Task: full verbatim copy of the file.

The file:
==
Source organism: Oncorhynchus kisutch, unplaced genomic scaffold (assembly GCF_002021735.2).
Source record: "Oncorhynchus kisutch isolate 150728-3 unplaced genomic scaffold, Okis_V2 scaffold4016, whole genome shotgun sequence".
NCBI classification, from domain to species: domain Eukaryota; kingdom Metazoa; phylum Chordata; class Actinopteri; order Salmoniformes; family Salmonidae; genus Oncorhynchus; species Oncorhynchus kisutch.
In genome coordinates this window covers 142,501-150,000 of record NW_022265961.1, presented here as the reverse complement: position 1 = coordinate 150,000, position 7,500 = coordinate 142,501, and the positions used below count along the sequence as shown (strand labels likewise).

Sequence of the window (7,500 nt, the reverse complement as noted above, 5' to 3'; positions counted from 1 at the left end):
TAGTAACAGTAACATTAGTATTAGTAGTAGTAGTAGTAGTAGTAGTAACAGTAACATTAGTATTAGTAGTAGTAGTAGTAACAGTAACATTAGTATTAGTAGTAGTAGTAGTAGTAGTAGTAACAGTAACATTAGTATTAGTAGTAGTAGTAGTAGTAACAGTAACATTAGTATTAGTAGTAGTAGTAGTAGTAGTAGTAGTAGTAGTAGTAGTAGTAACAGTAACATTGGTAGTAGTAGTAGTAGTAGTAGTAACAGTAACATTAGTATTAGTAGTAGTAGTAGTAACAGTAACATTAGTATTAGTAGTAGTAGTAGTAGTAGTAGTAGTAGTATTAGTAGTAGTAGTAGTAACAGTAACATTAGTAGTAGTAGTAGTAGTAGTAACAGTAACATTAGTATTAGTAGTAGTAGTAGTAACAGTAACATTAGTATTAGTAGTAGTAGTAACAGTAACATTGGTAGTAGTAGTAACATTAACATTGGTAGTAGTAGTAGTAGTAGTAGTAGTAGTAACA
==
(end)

Source organism: Oncorhynchus kisutch, unplaced genomic scaffold (assembly GCF_002021735.2).
Source record: "Oncorhynchus kisutch isolate 150728-3 unplaced genomic scaffold, Okis_V2 scaffold4016, whole genome shotgun sequence".
NCBI classification, from domain to species: domain Eukaryota; kingdom Metazoa; phylum Chordata; class Actinopteri; order Salmoniformes; family Salmonidae; genus Oncorhynchus; species Oncorhynchus kisutch.
In genome coordinates this window covers 142,501-150,000 of record NW_022265961.1, presented here as the reverse complement: position 1 = coordinate 150,000, position 7,500 = coordinate 142,501, and the positions used below count along the sequence as shown (strand labels likewise).

Sequence of the window (7,500 nt, the reverse complement as noted above, 5' to 3'; positions counted from 1 at the left end):
TAGTAACAGTAACATTAGTATTAGTAGTAGTAGTAGTAGTAGTAGTAACAGTAACATTAGTATTAGTAGTAGTAGTAGTAACAGTAACATTAGTATTAGTAGTAGTAGTAGTAGTAGTAGTAACAGTAACATTAGTATTAGTAGTAGTAGTAGTAGTAACAGTAACATTAGTATTAGTAGTAGTAGTAGTAGTAGTAGTAGTAGTAGTAGTAGTAGTAACAGTAACATTGGTAGTAGTAGTAGTAGTAGTAGTAACAGTAACATTAGTATTAGTAGTAGTAGTAGTAACAGTAACATTAGTATTAGTAGTAGTAGTAGTAGTAGTAGTAGTAGTATTAGTAGTAGTAGTAGTAACAGTAACATTAGTAGTAGTAGTAGTAGTAGTAACAGTAACATTAGTATTAGTAGTAGTAGTAGTAACAGTAACATTAGTATTAGTAGTAGTAGTAACAGTAACATTGGTAGTAGTAGTAACATTAACATTGGTAGTAGTAGTAGTAGTAGTAGTAGTAGTAACA